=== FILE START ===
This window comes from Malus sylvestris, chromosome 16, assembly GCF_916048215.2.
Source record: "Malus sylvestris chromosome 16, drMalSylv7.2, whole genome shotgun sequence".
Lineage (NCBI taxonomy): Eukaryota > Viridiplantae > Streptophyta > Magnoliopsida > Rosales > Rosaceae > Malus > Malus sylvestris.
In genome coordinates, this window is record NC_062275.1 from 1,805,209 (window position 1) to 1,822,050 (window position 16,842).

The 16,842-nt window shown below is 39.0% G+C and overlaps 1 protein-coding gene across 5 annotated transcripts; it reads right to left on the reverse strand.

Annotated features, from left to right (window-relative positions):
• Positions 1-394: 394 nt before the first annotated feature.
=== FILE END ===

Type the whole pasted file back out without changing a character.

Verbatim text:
This window comes from Malus sylvestris, chromosome 16, assembly GCF_916048215.2.
Source record: "Malus sylvestris chromosome 16, drMalSylv7.2, whole genome shotgun sequence".
Lineage (NCBI taxonomy): Eukaryota > Viridiplantae > Streptophyta > Magnoliopsida > Rosales > Rosaceae > Malus > Malus sylvestris.
In genome coordinates, this window is record NC_062275.1 from 1,805,209 (window position 1) to 1,822,050 (window position 16,842).

The 16,842-nt window shown below is 39.0% G+C and overlaps 1 protein-coding gene across 5 annotated transcripts; it reads right to left on the reverse strand.

Annotated features, from left to right (window-relative positions):
• Positions 1-394: 394 nt before the first annotated feature.